4 Home Updates to Bank on for an Energy Tax Credit

What’s the best way to get some IMMEDIATE ROI on your home?  Make some energy-related improvements.

Some may think changes to house plans like updating the kitchen or adding a deck are the best way, but that approach only pays dividends when you sell your home.  Make energy upgrades and you could not only BE green but SEE some green when you file your 2013 taxes.

Here are four bankable home plan improvements that not only stand to enhance the value of your home when you put it on the market, but also allow you to take advantage of tax credits on this year’s tax bill.

Insulation + Sealing

Based on Energy Star’s estimations insulating and sealing a home’s “envelope” saves 20% on heating and cooling expenses. Windows, dryer vents, and stovetop fans represent a few sources, where air seeps into the home.

Currently, tax credits for home sealing and insulation are valid for purchases made before December 31, 2013.  The tax credit covers up to $500 on 10% of the insulation cost. Authorized insulation such as spray foam, caulk designed to air seal, weather stripping, and house wrap are acceptable as long as the product includes a Manufacturer’s Certification Statement.

Windows, Doors and Skylights

Energy Star-qualified windows must include a double pane glass with an air or gas filled space in the middle. Certain energy star windows are comprised of three panes for maximum energy efficiency and sound insulation. Skylights and doors also qualify for the tax incentive.

Energy Star-qualified windows are eligible for the 10% U.S. tax credit. The limit is up to $200 for windows with differing caps on qualified doors and skylights.  The purchase deadline for windows, doors and skylights expires on December 31, 2013.

Solar Water Heater

Heating water makes up about 15% of the average U.S. household’s energy consumption.   Solar water heaters rely on the sun’s thermal energy to produce hot water.  The caveat is that these water-heating units rely on a conventional hot water heater for back up.  Homes with a solar water heater have been estimated to conserve operating costs by 90%.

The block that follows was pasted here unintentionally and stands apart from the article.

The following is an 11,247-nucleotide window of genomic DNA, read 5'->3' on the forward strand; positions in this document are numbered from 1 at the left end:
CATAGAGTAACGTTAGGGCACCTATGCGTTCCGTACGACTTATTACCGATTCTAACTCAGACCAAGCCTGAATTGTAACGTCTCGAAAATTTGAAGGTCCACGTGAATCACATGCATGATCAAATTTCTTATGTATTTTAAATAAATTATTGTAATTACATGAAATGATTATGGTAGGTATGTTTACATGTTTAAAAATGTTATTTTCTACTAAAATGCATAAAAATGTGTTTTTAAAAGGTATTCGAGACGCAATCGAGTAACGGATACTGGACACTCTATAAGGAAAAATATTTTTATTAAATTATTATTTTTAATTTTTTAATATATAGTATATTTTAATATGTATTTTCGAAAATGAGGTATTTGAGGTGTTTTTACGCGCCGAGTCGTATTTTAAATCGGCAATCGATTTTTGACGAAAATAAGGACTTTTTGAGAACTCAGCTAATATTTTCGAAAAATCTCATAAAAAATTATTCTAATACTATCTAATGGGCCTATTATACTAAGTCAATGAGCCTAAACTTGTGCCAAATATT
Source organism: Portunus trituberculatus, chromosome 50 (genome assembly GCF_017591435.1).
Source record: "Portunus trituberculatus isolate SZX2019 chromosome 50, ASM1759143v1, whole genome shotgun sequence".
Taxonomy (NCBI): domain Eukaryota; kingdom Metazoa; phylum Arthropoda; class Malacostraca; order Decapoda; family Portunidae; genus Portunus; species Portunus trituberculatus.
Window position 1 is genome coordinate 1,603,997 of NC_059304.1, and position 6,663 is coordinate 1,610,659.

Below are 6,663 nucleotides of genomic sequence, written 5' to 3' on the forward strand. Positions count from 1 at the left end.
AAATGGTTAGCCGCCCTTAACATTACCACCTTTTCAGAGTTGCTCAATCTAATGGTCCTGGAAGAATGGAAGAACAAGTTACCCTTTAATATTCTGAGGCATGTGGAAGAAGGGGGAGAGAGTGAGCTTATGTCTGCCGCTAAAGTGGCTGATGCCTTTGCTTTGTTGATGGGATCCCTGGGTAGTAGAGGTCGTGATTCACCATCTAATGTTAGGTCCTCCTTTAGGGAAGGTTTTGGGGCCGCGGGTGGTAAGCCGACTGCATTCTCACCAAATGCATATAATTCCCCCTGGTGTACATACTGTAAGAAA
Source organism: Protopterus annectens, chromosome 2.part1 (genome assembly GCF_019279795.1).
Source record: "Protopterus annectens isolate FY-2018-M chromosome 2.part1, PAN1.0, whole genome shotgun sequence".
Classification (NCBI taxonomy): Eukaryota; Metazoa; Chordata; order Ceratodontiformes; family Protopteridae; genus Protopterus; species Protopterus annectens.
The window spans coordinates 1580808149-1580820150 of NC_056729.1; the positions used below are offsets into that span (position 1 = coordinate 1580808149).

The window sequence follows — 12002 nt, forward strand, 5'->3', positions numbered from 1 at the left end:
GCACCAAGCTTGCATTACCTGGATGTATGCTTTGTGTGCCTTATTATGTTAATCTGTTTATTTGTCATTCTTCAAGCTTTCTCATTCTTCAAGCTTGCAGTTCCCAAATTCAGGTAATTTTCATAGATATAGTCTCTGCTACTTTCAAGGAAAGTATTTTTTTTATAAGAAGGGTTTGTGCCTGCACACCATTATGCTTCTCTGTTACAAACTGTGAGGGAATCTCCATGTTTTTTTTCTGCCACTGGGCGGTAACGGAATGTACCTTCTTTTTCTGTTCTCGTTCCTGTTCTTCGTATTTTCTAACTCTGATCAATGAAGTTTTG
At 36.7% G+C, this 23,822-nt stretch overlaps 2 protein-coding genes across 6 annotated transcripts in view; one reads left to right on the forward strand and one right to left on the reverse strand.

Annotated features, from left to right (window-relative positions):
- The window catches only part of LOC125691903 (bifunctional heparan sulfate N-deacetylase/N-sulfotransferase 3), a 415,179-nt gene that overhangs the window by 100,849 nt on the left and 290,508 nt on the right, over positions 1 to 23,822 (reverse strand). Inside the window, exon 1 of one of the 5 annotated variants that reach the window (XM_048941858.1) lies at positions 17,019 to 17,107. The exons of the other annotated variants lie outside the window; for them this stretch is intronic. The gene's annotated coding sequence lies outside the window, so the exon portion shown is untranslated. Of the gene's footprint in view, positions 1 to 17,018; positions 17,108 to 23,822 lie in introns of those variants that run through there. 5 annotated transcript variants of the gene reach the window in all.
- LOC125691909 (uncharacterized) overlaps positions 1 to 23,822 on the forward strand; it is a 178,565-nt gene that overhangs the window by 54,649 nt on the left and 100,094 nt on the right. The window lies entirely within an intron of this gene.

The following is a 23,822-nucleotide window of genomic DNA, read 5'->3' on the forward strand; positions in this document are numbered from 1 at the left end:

An eligibility requirement for the solar water heater tax credit is that the primary, residential property must attain at least 50% of its energy from the sun.  The tax credit covers up to 30% of the solar water heater as well as the installation.  This tax credit does not have an upper limit.

The solar water heater tax credit is applicable for indoor use only and cannot be used for a hot tub, Jacuzzi or swimming pool. The expiration date of the tax credit is December 30, 2016.

Geothermal Heat Pumps

Geothermal heat pumps, an energy efficient alternative to standard heating and cooling systems, last for as many as four decades.  For any household that upgrades to a geothermal system, a 5 to 7-year return on investment is normal.  Some realtors calculate geothermal heat pumps when factoring in property value.  However, this depends on the city, state and local real estate market. You stand to save between 30-70% on heating and cooling costs with a geothermal system.

Homeowners qualify for a 30%, unlimited tax credit until December 31, 2016. Because installations are inclusive of the tax credit, only Energy Star -certified geothermal contractors have the credentials to design these heating and cooling units.

While there is no precise formula for calculating how energy efficient home plan updates drive up residential property values, all of the aforementioned improvements render a return on investment in energy savings and an energy tax credit before they expire. What are you waiting for?  Which one will you do this year?

Contact me at bob.young@cbgreatlakes.com

Bob Young

Bob Young

Real Estate for Sale in West Michigan
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